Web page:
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12

Jovan's answer is great, but just wanted to add that there is sometimes hardware support for asking the question "Did this geometry actually render any pixels?" (your idea #1) These are called occlusion queries - these is a good GPU Gems article about them here This is pretty similar to your idea #1, except you don't need an invisible buffer, and can be ...


12

1) Scene is rendered to a invisible buffer, using low resolution and low polygon count models (or even using only bounding volumes like cubes or spheres). The buffer is then checked to know what is visible or not. Before rendering the low resolution scene, some frustum culling could be applied, to already remove as much objects as possible. ...


4

At least the first two Quake games used strategy 2; I don't know if idTech engines still use it. The reachable world is divided into convex spaces organized in a tree data structure ("binary space partition"), and for each node in the tree there's a bit vector representing which other nodes are visible from that node ("potentially visible set").


4

Deciding which criterion to start with I'd say the reason you're asking the question in the way you have (i.e. not a single question but many smaller ones), is because you have various explicit requirements that you have not reconciled: culling what should be culled, not culling what shouldn't be culled, and using alpha where you need foreground objects to ...


4

While there is some interesting research into order-independent transparency rendering, it's extremely complex to implement. And even sorting individual leaves can still cause artifacts where one leaf overlaps itself. So your safest bet is probably Alpha Testing. This is where you specify a threshold opacity value; anything above that value is rendered 100% ...


3

I found the problem. It was a really stupid mistake, I didn't know you had to specify glTexParameteri (GL_TEXTURE_2D, GL_TEXTURE_COMPARE_MODE, GL_NONE); to get the correct depth values and thus, I wasn't sampling the Depth values. Now I get a nice SSAO effect:


3

As far as I understand, portal culling is one of many culling techniques. That being said, we can infer that Unity could pre-compute potentially visible sets (PVSs) in many complementary ways: computing what's inside the frustum (visibility culling), hierarchically subdividing space and querying it (traditional occlusion culling), dividing the space in ...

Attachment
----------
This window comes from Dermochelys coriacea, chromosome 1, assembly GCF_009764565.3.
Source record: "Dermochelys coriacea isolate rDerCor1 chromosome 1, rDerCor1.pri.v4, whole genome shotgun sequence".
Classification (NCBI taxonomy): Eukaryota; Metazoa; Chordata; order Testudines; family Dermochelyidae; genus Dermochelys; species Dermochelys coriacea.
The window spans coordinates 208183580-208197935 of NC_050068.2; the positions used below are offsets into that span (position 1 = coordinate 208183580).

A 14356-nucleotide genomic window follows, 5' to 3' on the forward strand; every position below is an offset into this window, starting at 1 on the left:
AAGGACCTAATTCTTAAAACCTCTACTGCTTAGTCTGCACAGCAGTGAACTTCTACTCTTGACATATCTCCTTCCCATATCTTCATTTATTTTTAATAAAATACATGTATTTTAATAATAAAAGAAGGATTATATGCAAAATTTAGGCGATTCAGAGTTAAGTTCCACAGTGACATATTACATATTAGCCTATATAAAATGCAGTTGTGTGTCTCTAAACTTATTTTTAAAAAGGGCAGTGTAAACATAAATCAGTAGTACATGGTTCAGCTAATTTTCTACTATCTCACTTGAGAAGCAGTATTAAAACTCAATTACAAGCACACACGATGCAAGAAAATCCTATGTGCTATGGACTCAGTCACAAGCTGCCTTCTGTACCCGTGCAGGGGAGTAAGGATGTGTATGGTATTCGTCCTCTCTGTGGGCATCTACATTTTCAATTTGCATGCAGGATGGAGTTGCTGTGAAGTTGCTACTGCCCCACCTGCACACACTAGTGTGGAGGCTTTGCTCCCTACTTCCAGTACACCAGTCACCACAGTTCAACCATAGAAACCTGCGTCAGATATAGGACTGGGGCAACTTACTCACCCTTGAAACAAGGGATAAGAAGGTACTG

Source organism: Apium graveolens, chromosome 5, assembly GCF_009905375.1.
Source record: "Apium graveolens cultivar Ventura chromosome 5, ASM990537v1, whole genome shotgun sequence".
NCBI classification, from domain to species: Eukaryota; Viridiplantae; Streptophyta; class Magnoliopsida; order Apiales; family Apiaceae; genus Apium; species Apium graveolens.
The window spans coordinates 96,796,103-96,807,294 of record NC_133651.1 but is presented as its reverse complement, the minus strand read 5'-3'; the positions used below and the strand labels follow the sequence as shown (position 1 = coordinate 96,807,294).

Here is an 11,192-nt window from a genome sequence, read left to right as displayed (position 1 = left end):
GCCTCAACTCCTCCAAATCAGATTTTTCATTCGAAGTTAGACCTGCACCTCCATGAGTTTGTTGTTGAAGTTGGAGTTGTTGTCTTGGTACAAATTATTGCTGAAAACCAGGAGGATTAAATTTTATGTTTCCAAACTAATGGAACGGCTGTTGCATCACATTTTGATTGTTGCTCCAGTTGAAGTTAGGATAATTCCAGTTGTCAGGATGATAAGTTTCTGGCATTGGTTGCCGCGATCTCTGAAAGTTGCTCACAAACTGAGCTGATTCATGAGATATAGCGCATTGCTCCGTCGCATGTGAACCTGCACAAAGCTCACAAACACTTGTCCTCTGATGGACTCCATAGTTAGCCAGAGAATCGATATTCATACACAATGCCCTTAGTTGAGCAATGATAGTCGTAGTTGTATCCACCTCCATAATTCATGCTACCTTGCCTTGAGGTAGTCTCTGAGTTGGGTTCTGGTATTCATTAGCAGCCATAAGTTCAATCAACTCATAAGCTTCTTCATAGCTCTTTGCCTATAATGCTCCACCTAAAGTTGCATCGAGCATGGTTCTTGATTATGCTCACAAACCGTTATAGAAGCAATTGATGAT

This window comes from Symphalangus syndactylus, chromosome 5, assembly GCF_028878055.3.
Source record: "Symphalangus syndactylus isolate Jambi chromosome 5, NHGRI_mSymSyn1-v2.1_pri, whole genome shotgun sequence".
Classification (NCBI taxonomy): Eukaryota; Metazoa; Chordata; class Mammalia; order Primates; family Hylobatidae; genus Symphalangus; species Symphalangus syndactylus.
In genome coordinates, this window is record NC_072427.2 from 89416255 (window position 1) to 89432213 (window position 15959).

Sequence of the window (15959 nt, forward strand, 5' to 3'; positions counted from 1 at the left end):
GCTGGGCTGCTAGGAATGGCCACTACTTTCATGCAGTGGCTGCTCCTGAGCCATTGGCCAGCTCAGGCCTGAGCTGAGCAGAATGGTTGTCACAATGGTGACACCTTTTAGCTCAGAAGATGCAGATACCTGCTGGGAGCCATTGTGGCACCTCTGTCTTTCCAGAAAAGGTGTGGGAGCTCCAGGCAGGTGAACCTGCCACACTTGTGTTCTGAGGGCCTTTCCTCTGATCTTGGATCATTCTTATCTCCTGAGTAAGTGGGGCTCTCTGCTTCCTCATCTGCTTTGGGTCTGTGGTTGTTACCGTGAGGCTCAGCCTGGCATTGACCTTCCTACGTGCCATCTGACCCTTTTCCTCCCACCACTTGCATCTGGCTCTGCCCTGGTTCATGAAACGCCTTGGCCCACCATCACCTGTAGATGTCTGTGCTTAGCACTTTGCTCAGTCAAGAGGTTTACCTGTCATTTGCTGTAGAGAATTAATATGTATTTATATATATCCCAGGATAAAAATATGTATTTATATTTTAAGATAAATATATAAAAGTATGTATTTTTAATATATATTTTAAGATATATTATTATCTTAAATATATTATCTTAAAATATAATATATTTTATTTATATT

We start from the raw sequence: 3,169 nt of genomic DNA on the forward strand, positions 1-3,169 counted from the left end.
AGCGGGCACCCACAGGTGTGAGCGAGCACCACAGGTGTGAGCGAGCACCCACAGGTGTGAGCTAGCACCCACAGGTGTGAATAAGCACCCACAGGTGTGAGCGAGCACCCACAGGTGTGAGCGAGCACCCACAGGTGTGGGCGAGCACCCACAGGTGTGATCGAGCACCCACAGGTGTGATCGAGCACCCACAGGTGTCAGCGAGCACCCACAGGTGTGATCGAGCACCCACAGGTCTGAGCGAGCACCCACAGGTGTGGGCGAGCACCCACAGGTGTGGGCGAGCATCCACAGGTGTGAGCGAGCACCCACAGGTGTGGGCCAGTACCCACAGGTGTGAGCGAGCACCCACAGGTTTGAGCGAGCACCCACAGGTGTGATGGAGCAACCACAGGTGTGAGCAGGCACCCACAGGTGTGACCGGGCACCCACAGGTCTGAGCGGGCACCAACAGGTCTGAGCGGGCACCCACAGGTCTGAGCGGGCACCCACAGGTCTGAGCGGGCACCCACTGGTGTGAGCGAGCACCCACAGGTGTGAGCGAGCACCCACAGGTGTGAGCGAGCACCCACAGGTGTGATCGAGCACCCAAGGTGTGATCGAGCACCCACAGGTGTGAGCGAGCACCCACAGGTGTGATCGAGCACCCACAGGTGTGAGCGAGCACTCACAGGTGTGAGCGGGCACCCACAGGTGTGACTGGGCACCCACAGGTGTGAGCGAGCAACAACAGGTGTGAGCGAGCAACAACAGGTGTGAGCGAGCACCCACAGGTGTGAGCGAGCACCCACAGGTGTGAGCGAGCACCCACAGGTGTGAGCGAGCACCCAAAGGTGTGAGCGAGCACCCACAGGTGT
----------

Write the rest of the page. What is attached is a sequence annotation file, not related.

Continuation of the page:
3

Ok, finally figured it out! You see how the sphere mesh “cuts” through the cylinder and plane all the way to the skybox. This took me longer than expected to figure this out but thanks to a wiki page (http://wiki.unity3d.com/index.php/DepthMask) I got it all sorted. Before using the shader setup in the wiki page I was using three different cameras with ...


2

Couple of options to get the effect you want - but they do come a a cost: Write the holes into the stencil buffer or destination alpha channel, then draw the skybox last, using a suitable stencil test or alpha blend, and with no z-test? or Render the skybox to a texture at the start of the frame, and project that on to the 'hole geometry' I suspect ...


2

A system which never has any false-negatives is going to need to rely on some variant of graphics occlusion query. Ray casts and other physics-based measures will not work. You can use a GPU Occlusion Query for the easiest solution. Render your static geometry (just solid geometry, no need for colors or textures or other surface effects; you don't even ...


1

It seems like you need an occlusion query algorithm. Roughly speaking in order to check if certain object is visible from a certain point of view, one way is to use a ray casting algorithm: Cast a ray from the viewer point of view to the object. If the ray hits any other object in its way before hitting the target object then you can set the target ...


1

Here's how the algorithm works: We want to calculate the "occlusion" at each visible point in the scene, which represents the portion of the hemisphere aligned with the normal at that point that doesn't have geometry to close in that direction, as this is an approximation of the amount of light we would get from the "sky", or more generally the rest of the ...


1

Firstly, extracting from just the projection matrix is a good place to start debugging. To answer your question: In this case, your near and far plane values should be <0, 0, 1, -1> and <0, 0, -1, 1000> respectively. In practice, it might be off by a little due to floating point rounding errors. Now to help you solve your larger problem: You say ...


1

Perhaps you should look at "The Visibility Skeleton: A Powerful And Efficient Multi-Purpose Global Visibility Tool," Durand et al., a 1997 paper that Google Scholar shows has been cited 148 times since. The question you pose has been heavily studied! One of the key search phrases is walkthrough.


1

I have considered this problem myself and the only solution I have been able to come up with is to allow rotating the camera (or more technically correct, the map). This will let you see the player/items that are in range (by removing anything that is blocking your observer line of sight), and it also lets you interact with any item even if you are deep ...



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